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The eight-hour myth: This is how much sleep you really need

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Make sure you get your eight hours sleep: it’s a message we’ve increasingly adopted over the last couple of hundred years.

We tend to take this advice as meaning we need to sleep in one eight-hour chunk.

But it’s not how we’re designed to sleep.

Some comforting truths about sleep

For one thing, eight hours serves only as a rough guide to how much sleep adults need.

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The number of hours needed to function well – and to avoid damaging your heart and mental health – depends on your age.

Most newborns need 14 to 17 hours a day – although some thrive on 11 to 18 hours.

Children aged six to 13 in the main need nine to 11 hours – but some naturally thrive on seven to 12 hours.

Adults are advised that seven to nine hours are required – but some get by on six to 10 hours.

On the face of it, these are maximum-minimum ranges are confusingly big. What you need to keep in mind is that people who thrive at the extremes – on much less or more sleep – are by far in the minority.

For example, there is a rare gene that allows some adults to get by on four to six hours of sleep a night – but overall they represent less than three per cent of the population.

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For most adults, four hours a night would significantly heighten their risk of heart attack, obesity, compromised job performance, mental healthand mood issues and car crashes.

Very few of us can get by on less than seven hours. That’s the minimum.

This is where it gets interesting

We’re not built to sleep those seven to nine uninterrupted.

If you’re coming awake at two in the morning, and fretting that you’re an insomniac, it’s just as likely that you’re having a throw-back experience to the way we were meant to sleep – which is in two separate chunks.

This is what’s known as ‘bi-phasic sleep’ – and it continues to be culturally followed in places such as Spain and Greece, where the afternoon siesta remains something of a fixture, if somewhat under threat.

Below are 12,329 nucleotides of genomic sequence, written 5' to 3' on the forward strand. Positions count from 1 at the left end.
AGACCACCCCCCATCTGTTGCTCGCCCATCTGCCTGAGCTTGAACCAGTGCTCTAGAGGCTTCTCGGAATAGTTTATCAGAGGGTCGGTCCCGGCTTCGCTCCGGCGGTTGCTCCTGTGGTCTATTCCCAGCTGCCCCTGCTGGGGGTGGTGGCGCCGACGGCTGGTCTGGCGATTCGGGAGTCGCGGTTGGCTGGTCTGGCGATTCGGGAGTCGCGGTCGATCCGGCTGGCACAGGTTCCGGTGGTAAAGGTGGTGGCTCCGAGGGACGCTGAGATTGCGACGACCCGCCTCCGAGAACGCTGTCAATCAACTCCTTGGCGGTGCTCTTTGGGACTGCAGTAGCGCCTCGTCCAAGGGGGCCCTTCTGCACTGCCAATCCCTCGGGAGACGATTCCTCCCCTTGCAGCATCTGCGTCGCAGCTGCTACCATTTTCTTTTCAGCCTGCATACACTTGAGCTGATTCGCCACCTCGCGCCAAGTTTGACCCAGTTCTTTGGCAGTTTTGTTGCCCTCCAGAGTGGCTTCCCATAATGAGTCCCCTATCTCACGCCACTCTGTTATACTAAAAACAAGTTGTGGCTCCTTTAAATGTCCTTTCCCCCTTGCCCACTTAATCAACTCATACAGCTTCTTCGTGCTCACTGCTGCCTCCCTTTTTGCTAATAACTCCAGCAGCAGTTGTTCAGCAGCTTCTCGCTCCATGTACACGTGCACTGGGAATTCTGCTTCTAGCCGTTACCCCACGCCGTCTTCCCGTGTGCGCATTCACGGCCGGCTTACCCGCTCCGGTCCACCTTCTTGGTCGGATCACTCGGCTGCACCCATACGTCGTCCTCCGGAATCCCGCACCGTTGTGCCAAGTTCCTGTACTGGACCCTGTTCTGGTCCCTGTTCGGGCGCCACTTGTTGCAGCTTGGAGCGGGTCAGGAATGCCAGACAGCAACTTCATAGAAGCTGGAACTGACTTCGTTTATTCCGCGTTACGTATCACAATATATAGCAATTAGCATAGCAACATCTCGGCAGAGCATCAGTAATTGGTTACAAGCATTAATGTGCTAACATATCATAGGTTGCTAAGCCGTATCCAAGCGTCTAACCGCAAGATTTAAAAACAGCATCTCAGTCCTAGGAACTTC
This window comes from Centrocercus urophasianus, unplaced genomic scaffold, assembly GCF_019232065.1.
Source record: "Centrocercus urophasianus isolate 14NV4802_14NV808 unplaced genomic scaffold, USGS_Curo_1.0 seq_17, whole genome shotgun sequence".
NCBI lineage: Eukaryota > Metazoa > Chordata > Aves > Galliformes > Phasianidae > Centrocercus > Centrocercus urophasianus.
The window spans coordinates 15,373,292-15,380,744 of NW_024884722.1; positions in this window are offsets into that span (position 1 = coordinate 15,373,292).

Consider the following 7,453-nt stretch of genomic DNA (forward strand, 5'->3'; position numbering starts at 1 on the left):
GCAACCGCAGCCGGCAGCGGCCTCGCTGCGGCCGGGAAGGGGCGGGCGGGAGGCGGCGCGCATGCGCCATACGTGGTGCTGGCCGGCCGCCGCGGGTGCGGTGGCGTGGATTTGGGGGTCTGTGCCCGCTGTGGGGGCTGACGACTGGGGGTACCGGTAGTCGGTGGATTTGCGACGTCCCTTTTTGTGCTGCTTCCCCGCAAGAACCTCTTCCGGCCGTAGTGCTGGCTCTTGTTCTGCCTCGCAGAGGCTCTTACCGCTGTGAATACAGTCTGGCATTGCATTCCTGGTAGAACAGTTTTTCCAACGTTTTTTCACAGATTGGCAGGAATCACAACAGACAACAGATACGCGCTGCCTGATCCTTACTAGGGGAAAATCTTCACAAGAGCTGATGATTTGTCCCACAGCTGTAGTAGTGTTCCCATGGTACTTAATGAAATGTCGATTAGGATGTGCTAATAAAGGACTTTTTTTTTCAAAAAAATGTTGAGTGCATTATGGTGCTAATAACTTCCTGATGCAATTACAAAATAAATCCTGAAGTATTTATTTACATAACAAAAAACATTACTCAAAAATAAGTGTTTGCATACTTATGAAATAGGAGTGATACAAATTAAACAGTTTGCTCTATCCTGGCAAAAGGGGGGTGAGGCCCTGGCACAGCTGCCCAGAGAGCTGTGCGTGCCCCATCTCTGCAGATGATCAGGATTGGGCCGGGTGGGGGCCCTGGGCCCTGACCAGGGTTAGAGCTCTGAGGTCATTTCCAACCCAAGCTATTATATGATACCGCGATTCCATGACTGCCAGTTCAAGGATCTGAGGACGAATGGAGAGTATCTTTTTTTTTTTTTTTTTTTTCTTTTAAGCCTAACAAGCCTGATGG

The siesta has long suffered a slur – peddled as evidence that Spaniards are a lazy lot. In fact, according to a BBC report, Spanish workers put in more hours than other Europeans – lending evidence to the idea that sleeping in two sessions is healthier and supports greater productivity.

In 1915, the mayor of small-town Ador, near Valencia – concerned that the siesta was under threat – enshrined in law its citizens’ right to the afternoon nap.

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Should we follow suit?

The idea of containing sleep to an eight-hour shift is thought to have begun with the Industrial Revolution, when efficiency became a thing and work more attuned to the clock instead of the sun’s rising and setting.

The natural human sleep rhythm was essentially ditched to make sleep fit in with the working day. Children were made to follow suit – an 1829 medical journal urged parents to ditch the routine of a first and second sleep.

Researchers say we’ve been sleeping “unnaturally” ever since.

“The dominant pattern of sleep, arguably since time immemorial, was biphasic,” said Professor Roger Ekirch, a sleep historian at Virginia Tech University, speaking to science site Life’s Little Mysteries.

“Humans slept in two four-hour blocks, which were separated by a period of wakefulness in the middle of the night lasting an hour or more.”

During this time some people might “stay in bed, pray, think about their dreams, or talk with their spouses”.

Others might get up and “do tasks or even visit neighbours before going back to sleep”.

In an age when we are increasingly working from home, is there an opportunity here to bring back sleeping in two shifts?

Bosses might be aghast – until they find that a daily siesta does them and their business the power of good.

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